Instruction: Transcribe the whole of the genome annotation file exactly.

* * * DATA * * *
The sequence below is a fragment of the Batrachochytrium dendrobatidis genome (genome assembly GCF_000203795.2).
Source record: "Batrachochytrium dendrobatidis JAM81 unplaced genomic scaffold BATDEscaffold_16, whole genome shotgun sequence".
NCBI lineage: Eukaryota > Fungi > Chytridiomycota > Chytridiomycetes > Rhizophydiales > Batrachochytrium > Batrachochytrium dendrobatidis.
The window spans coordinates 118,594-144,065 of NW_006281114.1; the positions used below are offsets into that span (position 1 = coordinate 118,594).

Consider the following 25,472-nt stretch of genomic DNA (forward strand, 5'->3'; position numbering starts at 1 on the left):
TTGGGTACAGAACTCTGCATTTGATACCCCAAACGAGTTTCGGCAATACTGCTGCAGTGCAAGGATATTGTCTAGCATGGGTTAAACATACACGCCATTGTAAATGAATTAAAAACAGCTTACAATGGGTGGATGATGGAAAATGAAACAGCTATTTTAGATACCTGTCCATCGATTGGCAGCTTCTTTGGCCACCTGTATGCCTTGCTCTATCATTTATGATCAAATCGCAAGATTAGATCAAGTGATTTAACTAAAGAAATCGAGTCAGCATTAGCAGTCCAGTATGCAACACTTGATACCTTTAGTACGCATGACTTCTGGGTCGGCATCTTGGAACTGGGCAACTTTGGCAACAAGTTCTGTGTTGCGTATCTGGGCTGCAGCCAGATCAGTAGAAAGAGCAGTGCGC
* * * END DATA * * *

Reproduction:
The sequence below is a fragment of the Batrachochytrium dendrobatidis genome (genome assembly GCF_000203795.2).
Source record: "Batrachochytrium dendrobatidis JAM81 unplaced genomic scaffold BATDEscaffold_16, whole genome shotgun sequence".
NCBI lineage: Eukaryota > Fungi > Chytridiomycota > Chytridiomycetes > Rhizophydiales > Batrachochytrium > Batrachochytrium dendrobatidis.
The window spans coordinates 118,594-144,065 of NW_006281114.1; the positions used below are offsets into that span (position 1 = coordinate 118,594).

Consider the following 25,472-nt stretch of genomic DNA (forward strand, 5'->3'; position numbering starts at 1 on the left):
TTGGGTACAGAACTCTGCATTTGATACCCCAAACGAGTTTCGGCAATACTGCTGCAGTGCAAGGATATTGTCTAGCATGGGTTAAACATACACGCCATTGTAAATGAATTAAAAACAGCTTACAATGGGTGGATGATGGAAAATGAAACAGCTATTTTAGATACCTGTCCATCGATTGGCAGCTTCTTTGGCCACCTGTATGCCTTGCTCTATCATTTATGATCAAATCGCAAGATTAGATCAAGTGATTTAACTAAAGAAATCGAGTCAGCATTAGCAGTCCAGTATGCAACACTTGATACCTTTAGTACGCATGACTTCTGGGTCGGCATCTTGGAACTGGGCAACTTTGGCAACAAGTTCTGTGTTGCGTATCTGGGCTGCAGCCAGATCAGTAGAAAGAGCAGTGCGC